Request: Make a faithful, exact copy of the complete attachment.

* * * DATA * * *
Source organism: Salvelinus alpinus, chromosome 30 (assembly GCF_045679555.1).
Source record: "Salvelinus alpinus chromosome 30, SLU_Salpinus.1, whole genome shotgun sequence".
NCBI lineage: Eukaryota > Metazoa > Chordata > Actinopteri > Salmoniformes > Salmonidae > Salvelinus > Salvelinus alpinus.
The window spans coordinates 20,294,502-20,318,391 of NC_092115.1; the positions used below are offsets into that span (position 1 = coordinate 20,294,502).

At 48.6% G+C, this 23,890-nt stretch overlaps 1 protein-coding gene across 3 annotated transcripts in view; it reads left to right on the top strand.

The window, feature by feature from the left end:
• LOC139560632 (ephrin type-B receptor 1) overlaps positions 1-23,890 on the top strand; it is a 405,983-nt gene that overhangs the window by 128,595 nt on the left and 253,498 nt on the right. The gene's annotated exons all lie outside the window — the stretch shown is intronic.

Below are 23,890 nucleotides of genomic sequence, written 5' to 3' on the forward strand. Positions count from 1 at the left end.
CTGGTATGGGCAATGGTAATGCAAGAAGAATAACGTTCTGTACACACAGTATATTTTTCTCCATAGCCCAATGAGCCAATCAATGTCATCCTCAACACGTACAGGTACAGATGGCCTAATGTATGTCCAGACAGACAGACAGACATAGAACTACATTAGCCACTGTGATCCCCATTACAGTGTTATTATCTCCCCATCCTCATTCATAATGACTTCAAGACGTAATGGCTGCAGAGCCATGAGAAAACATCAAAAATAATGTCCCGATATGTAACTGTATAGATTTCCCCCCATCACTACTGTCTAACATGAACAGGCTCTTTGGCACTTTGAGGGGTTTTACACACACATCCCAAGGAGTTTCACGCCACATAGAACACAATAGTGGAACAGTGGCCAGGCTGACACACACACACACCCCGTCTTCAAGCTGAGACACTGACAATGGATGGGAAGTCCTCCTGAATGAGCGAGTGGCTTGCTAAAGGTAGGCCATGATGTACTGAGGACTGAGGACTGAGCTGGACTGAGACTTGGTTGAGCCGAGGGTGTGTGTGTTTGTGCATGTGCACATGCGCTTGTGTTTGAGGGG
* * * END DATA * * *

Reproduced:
Source organism: Salvelinus alpinus, chromosome 30 (assembly GCF_045679555.1).
Source record: "Salvelinus alpinus chromosome 30, SLU_Salpinus.1, whole genome shotgun sequence".
NCBI lineage: Eukaryota > Metazoa > Chordata > Actinopteri > Salmoniformes > Salmonidae > Salvelinus > Salvelinus alpinus.
The window spans coordinates 20,294,502-20,318,391 of NC_092115.1; the positions used below are offsets into that span (position 1 = coordinate 20,294,502).

At 48.6% G+C, this 23,890-nt stretch overlaps 1 protein-coding gene across 3 annotated transcripts in view; it reads left to right on the top strand.

The window, feature by feature from the left end:
• LOC139560632 (ephrin type-B receptor 1) overlaps positions 1-23,890 on the top strand; it is a 405,983-nt gene that overhangs the window by 128,595 nt on the left and 253,498 nt on the right. The gene's annotated exons all lie outside the window — the stretch shown is intronic.

Below are 23,890 nucleotides of genomic sequence, written 5' to 3' on the forward strand. Positions count from 1 at the left end.
CTGGTATGGGCAATGGTAATGCAAGAAGAATAACGTTCTGTACACACAGTATATTTTTCTCCATAGCCCAATGAGCCAATCAATGTCATCCTCAACACGTACAGGTACAGATGGCCTAATGTATGTCCAGACAGACAGACAGACATAGAACTACATTAGCCACTGTGATCCCCATTACAGTGTTATTATCTCCCCATCCTCATTCATAATGACTTCAAGACGTAATGGCTGCAGAGCCATGAGAAAACATCAAAAATAATGTCCCGATATGTAACTGTATAGATTTCCCCCCATCACTACTGTCTAACATGAACAGGCTCTTTGGCACTTTGAGGGGTTTTACACACACATCCCAAGGAGTTTCACGCCACATAGAACACAATAGTGGAACAGTGGCCAGGCTGACACACACACACACCCCGTCTTCAAGCTGAGACACTGACAATGGATGGGAAGTCCTCCTGAATGAGCGAGTGGCTTGCTAAAGGTAGGCCATGATGTACTGAGGACTGAGGACTGAGCTGGACTGAGACTTGGTTGAGCCGAGGGTGTGTGTGTTTGTGCATGTGCACATGCGCTTGTGTTTGAGGGG